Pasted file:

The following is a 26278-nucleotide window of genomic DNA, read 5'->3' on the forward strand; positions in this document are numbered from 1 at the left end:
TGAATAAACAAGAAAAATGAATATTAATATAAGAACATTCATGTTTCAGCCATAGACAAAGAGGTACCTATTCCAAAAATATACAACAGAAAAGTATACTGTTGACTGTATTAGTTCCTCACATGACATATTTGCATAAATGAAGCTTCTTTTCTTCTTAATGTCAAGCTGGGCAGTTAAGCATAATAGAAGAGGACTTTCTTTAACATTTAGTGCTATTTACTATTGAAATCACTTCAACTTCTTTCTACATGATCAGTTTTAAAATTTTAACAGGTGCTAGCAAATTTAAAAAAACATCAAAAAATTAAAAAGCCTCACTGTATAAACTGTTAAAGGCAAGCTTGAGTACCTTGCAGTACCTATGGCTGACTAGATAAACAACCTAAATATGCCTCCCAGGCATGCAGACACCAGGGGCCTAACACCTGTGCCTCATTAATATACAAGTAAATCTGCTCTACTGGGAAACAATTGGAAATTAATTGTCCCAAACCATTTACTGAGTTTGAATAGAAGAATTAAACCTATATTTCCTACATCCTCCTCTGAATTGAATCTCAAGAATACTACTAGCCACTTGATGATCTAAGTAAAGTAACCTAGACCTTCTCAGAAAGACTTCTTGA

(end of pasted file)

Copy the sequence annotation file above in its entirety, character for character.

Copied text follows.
The following is a 26278-nucleotide window of genomic DNA, read 5'->3' on the forward strand; positions in this document are numbered from 1 at the left end:
TGAATAAACAAGAAAAATGAATATTAATATAAGAACATTCATGTTTCAGCCATAGACAAAGAGGTACCTATTCCAAAAATATACAACAGAAAAGTATACTGTTGACTGTATTAGTTCCTCACATGACATATTTGCATAAATGAAGCTTCTTTTCTTCTTAATGTCAAGCTGGGCAGTTAAGCATAATAGAAGAGGACTTTCTTTAACATTTAGTGCTATTTACTATTGAAATCACTTCAACTTCTTTCTACATGATCAGTTTTAAAATTTTAACAGGTGCTAGCAAATTTAAAAAAACATCAAAAAATTAAAAAGCCTCACTGTATAAACTGTTAAAGGCAAGCTTGAGTACCTTGCAGTACCTATGGCTGACTAGATAAACAACCTAAATATGCCTCCCAGGCATGCAGACACCAGGGGCCTAACACCTGTGCCTCATTAATATACAAGTAAATCTGCTCTACTGGGAAACAATTGGAAATTAATTGTCCCAAACCATTTACTGAGTTTGAATAGAAGAATTAAACCTATATTTCCTACATCCTCCTCTGAATTGAATCTCAAGAATACTACTAGCCACTTGATGATCTAAGTAAAGTAACCTAGACCTTCTCAGAAAGACTTCTTGA